This Is What Californians Really Needed During the Fires

Breena Kerr | CNN | October 12, 2017

Before daybreak on Monday, at 6 a.m., my phone was alight with texts and phone calls -- hours after some had been chased from their homes by flames. I woke up bleary-eyed and answered the latest call. "It's gone," my cousin said, her voice drained by shock, "It's all gone." As a reporter, I've chased more tragedies than I can count. Mass shootings, murders, suicides, fallen trees, car accidents — you name it. I drove into them, ran into them, knocked on their doors, called them on the phone. But this week, the tragedy came to me. By that morning, Santa Rosa was in flames, along with other parts of Sonoma, Mendocino, Napa and Solano counties. By late Monday morning, hordes of people in packed cars were headed north, many with no certainty where they were going. 

In Healdsburg, normally a 20-minute drive from Santa Rosa, but then more than an hour in traffic, the lines for gas stations spilled out into the street and many stations ran out of fuel. The delivery trucks couldn't help because the fire had spread across the highway and shut it down. I could tell who the evacuees were, but it didn't take a reporter's eye. It was obvious. Their cars were packed with belongings (if they were "lucky"), and their eyes were red from smoke, being woken up in the middle of the night, and crying. They appeared in the pharmacy, clutching deodorant, toothpaste, slippers — there was never much, because, where do you start when you lose everything? They filled hotel parking lots, meandering, hoping for a room, or rifling through possessions they'd managed to take. I heard, "my house is gone," more times than I can count.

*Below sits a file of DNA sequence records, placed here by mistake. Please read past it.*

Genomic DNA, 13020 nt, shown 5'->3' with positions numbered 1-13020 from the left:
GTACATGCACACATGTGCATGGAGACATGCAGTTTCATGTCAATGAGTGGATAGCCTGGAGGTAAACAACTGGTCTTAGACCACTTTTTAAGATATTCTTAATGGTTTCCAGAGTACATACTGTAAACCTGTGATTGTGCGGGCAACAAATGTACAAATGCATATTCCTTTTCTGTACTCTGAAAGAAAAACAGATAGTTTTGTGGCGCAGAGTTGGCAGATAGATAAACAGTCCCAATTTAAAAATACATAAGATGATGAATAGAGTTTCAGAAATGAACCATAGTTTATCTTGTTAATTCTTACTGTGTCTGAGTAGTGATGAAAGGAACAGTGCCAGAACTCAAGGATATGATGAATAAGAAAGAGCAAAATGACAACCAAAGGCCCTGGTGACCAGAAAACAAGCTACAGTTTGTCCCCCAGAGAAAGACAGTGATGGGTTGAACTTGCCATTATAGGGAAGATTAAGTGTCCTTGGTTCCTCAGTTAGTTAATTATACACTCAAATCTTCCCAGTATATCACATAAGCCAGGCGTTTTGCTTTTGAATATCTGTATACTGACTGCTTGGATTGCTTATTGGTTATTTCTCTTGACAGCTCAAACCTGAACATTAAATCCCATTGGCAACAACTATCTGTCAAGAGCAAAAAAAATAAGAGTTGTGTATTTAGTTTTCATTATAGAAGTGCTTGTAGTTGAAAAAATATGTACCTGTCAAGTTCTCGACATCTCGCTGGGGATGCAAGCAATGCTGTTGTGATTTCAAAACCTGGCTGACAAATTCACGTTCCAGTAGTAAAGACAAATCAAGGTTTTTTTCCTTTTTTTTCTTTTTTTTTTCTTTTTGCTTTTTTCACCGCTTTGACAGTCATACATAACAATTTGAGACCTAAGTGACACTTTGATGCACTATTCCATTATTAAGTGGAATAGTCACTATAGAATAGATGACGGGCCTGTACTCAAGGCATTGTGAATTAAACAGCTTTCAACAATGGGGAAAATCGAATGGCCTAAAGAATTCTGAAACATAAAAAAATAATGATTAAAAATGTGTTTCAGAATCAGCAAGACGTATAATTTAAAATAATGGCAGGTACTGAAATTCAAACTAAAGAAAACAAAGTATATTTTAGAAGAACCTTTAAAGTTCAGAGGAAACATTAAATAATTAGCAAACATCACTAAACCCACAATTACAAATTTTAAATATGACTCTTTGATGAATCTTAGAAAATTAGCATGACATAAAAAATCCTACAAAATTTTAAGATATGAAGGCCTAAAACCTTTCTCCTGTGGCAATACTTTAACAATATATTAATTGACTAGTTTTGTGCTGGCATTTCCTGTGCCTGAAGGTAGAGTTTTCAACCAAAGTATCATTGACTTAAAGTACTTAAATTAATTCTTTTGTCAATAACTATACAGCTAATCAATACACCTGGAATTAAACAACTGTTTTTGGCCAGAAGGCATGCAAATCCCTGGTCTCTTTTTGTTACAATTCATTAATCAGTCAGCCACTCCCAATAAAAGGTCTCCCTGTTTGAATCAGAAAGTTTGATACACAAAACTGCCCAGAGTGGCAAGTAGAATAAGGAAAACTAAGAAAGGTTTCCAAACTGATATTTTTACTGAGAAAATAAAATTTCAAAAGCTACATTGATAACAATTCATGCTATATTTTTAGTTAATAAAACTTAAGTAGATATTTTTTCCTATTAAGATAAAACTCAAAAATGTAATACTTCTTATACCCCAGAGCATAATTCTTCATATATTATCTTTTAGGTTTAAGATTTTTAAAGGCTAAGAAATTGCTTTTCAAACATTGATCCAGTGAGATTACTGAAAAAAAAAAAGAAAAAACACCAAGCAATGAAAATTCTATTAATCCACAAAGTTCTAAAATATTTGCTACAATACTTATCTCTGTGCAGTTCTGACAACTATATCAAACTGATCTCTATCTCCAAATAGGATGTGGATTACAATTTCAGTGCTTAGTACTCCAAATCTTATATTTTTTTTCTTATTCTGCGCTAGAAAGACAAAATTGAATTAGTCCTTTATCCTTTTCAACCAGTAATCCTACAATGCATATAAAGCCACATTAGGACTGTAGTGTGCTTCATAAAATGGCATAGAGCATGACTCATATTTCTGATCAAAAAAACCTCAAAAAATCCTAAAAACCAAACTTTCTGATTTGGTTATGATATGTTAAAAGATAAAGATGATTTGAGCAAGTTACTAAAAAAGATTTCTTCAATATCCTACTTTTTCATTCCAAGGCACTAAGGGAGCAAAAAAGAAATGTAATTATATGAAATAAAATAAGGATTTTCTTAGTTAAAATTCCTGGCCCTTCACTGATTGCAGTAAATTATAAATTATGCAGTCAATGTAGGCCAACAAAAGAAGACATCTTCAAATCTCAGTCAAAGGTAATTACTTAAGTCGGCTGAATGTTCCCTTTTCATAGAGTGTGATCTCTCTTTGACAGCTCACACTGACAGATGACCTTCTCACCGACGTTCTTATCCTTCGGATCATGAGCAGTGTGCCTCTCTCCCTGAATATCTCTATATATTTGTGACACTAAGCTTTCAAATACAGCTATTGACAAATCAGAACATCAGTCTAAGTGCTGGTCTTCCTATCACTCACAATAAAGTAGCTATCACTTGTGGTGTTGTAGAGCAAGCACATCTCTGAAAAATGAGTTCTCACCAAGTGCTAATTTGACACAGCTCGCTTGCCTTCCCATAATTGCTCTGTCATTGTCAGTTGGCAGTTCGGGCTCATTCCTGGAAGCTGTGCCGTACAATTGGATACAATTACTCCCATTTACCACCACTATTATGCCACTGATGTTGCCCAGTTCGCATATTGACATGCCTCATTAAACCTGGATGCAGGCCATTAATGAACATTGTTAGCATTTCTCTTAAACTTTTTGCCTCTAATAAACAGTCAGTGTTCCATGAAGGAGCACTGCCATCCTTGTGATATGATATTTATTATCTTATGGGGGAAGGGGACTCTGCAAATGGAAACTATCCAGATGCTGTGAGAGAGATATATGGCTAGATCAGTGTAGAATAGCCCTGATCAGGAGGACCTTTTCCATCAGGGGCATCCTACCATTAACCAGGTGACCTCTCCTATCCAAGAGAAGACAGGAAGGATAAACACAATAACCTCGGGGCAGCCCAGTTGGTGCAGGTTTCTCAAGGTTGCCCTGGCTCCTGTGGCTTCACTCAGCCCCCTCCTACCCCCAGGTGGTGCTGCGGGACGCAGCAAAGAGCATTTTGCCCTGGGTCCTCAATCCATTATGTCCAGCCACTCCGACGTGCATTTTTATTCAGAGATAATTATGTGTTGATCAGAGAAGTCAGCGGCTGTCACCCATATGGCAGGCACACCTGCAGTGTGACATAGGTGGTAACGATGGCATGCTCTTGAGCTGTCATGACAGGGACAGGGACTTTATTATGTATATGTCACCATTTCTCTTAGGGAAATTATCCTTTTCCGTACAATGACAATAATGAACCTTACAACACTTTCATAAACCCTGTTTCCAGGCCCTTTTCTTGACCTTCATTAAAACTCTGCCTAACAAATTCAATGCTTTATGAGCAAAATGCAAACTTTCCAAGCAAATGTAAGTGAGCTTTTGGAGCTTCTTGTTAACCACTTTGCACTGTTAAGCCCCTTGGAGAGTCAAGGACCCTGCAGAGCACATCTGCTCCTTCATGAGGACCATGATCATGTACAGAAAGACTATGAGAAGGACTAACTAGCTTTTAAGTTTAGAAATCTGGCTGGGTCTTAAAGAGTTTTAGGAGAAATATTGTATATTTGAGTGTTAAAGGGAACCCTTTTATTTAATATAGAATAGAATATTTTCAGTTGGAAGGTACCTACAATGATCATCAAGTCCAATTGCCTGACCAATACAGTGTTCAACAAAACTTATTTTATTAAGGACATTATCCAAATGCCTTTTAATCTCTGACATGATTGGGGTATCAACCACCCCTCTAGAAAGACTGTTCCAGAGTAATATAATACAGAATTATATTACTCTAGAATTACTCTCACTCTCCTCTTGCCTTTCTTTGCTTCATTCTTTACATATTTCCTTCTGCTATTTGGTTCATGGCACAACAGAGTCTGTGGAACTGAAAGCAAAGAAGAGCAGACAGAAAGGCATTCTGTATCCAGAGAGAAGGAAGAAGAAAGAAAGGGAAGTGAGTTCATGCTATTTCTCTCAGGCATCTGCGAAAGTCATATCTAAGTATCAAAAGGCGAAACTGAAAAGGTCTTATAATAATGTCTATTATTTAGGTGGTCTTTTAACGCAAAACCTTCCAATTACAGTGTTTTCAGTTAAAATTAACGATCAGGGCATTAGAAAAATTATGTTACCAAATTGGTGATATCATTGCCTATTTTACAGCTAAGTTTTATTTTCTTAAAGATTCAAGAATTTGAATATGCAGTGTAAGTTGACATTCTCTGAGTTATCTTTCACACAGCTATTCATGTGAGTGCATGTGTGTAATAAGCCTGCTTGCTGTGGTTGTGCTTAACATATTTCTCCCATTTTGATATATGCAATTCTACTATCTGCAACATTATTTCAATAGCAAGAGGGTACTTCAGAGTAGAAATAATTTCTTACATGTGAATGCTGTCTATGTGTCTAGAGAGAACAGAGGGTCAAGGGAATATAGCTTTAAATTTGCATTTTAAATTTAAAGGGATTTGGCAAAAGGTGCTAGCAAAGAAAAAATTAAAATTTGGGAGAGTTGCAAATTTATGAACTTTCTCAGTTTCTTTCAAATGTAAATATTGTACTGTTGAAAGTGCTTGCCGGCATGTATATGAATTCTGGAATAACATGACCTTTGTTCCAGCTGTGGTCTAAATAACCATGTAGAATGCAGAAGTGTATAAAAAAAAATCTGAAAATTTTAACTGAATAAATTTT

Communication — or lack of it — during the disaster may be the biggest rub. Oddly, in a city so close to Silicon Valley, the birthplace of thousands of apps that make it easier to get everything with a smartphone (weed, lunch, laundry and a million hardly useful things that I won't mention here), there's been no one good way to share reliable information. In part, that was because many people didn't have cell service and Internet was cut off for many customers. But even for people like me, whose phones did work, at the time there were numerous questionable maps and ultimately no good way to track fires — and that's a huge problem...